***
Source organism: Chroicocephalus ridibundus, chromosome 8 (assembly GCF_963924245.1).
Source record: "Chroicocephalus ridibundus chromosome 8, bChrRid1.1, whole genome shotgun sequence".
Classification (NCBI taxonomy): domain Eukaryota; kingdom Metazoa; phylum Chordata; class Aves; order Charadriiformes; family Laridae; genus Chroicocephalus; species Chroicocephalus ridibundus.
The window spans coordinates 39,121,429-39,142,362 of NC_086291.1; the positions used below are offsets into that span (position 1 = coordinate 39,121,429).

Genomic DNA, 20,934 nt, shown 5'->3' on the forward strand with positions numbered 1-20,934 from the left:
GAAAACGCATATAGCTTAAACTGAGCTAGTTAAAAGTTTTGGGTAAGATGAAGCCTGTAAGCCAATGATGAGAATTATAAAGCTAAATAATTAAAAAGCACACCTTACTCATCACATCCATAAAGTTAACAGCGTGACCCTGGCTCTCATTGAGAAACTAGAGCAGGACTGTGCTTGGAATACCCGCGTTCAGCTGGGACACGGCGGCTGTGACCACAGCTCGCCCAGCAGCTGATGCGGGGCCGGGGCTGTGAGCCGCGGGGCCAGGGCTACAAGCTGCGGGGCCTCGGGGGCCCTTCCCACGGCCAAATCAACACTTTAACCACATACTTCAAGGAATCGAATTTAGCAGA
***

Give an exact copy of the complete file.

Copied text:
Source organism: Chroicocephalus ridibundus, chromosome 8 (assembly GCF_963924245.1).
Source record: "Chroicocephalus ridibundus chromosome 8, bChrRid1.1, whole genome shotgun sequence".
Classification (NCBI taxonomy): domain Eukaryota; kingdom Metazoa; phylum Chordata; class Aves; order Charadriiformes; family Laridae; genus Chroicocephalus; species Chroicocephalus ridibundus.
The window spans coordinates 39,121,429-39,142,362 of NC_086291.1; the positions used below are offsets into that span (position 1 = coordinate 39,121,429).

Genomic DNA, 20,934 nt, shown 5'->3' on the forward strand with positions numbered 1-20,934 from the left:
GAAAACGCATATAGCTTAAACTGAGCTAGTTAAAAGTTTTGGGTAAGATGAAGCCTGTAAGCCAATGATGAGAATTATAAAGCTAAATAATTAAAAAGCACACCTTACTCATCACATCCATAAAGTTAACAGCGTGACCCTGGCTCTCATTGAGAAACTAGAGCAGGACTGTGCTTGGAATACCCGCGTTCAGCTGGGACACGGCGGCTGTGACCACAGCTCGCCCAGCAGCTGATGCGGGGCCGGGGCTGTGAGCCGCGGGGCCAGGGCTACAAGCTGCGGGGCCTCGGGGGCCCTTCCCACGGCCAAATCAACACTTTAACCACATACTTCAAGGAATCGAATTTAGCAGA